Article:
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nope, i don't think so. and why? we are building a house, a log house in the forest. why did you choose to do it there? we found this beautiful place that is on a lakeshore and we actually wanted a house that is facing north, that we could sit on our couch, have a fire going and watch the northern lights when they appear. so what advice would you give to somebody who wants to give up everything and move to the wilderness to live in their dream house? when we left the city, we hadn't been consuming less. that's pretty natural here. but to be honest, it's not that expensive to have your dream life, at least here. a trip to finland wouldn't be complete without going to a sauna and it's here where it becomes apparent why ava chooses to live somewhere quite so rural.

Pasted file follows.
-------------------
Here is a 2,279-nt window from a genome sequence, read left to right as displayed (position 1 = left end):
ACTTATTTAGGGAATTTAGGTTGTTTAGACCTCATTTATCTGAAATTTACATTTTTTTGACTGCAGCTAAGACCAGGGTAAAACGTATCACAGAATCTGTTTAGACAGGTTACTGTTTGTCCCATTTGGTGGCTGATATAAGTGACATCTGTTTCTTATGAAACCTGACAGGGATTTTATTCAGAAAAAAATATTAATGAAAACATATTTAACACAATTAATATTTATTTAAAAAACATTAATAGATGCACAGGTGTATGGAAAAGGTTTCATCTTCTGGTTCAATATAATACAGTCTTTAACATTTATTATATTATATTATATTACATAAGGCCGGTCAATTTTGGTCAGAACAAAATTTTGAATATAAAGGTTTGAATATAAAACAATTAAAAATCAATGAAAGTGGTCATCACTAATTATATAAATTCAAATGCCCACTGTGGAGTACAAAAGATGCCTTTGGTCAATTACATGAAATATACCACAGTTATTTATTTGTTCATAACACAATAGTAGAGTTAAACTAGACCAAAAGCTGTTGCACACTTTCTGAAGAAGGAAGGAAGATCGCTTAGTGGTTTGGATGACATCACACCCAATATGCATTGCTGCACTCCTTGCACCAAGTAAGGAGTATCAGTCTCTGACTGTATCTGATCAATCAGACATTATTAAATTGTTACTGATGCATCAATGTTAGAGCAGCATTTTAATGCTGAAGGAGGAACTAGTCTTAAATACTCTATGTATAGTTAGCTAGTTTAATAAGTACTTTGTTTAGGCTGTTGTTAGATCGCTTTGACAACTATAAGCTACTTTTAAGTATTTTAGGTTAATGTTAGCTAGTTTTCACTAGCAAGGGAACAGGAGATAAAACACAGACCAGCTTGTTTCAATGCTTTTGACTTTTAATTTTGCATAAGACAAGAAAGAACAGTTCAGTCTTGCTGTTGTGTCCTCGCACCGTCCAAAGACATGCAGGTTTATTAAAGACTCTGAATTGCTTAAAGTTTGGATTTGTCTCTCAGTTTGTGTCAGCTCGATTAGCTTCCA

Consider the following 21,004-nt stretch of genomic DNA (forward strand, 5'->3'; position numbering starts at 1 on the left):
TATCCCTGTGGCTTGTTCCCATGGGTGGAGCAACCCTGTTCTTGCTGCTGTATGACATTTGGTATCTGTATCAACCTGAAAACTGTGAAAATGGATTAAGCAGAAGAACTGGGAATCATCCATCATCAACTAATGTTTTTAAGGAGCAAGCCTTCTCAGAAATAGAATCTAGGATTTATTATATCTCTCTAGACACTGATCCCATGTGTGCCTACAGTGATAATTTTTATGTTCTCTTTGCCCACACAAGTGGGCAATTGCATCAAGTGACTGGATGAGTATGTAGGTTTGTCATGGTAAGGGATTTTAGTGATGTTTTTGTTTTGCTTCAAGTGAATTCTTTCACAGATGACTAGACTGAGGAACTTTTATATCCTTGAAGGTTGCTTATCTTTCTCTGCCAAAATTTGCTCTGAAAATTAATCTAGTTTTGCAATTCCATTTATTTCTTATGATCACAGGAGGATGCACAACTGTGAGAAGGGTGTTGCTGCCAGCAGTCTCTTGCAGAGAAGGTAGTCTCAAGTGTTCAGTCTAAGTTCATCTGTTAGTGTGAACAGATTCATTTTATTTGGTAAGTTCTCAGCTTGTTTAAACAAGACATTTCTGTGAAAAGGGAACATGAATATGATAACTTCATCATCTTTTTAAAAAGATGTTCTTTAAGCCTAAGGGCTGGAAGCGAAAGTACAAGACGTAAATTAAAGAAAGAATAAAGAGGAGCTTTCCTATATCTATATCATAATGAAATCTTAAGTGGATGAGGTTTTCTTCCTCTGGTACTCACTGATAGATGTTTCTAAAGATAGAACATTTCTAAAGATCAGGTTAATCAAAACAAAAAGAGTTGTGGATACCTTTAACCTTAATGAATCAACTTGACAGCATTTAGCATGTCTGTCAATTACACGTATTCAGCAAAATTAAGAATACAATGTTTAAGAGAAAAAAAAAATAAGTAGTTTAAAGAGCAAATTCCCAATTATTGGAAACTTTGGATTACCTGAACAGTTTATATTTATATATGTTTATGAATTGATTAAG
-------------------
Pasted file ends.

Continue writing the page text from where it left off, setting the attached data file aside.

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she's figured out the conundrum that us citydwellers have been mulling overfor years. how to stop time. when we're sitting in a 100 years old sauna, it is going to be a memory that we are going to remember like all of our lives. i remember every time that i have been into this sauna and i remember every adventure that i've had in these fields around us. i even remember the walks that we have with our dog and sometimes of course i might have a little memory of that with my camera. i remember all the things that i saw, all the things that i felt and heard. when i was in the city, there was like, 365 days in a year and you might have months and months just running by and you don't remember any details of a day because everything is just so similar. when you are here, every year feels kind of longer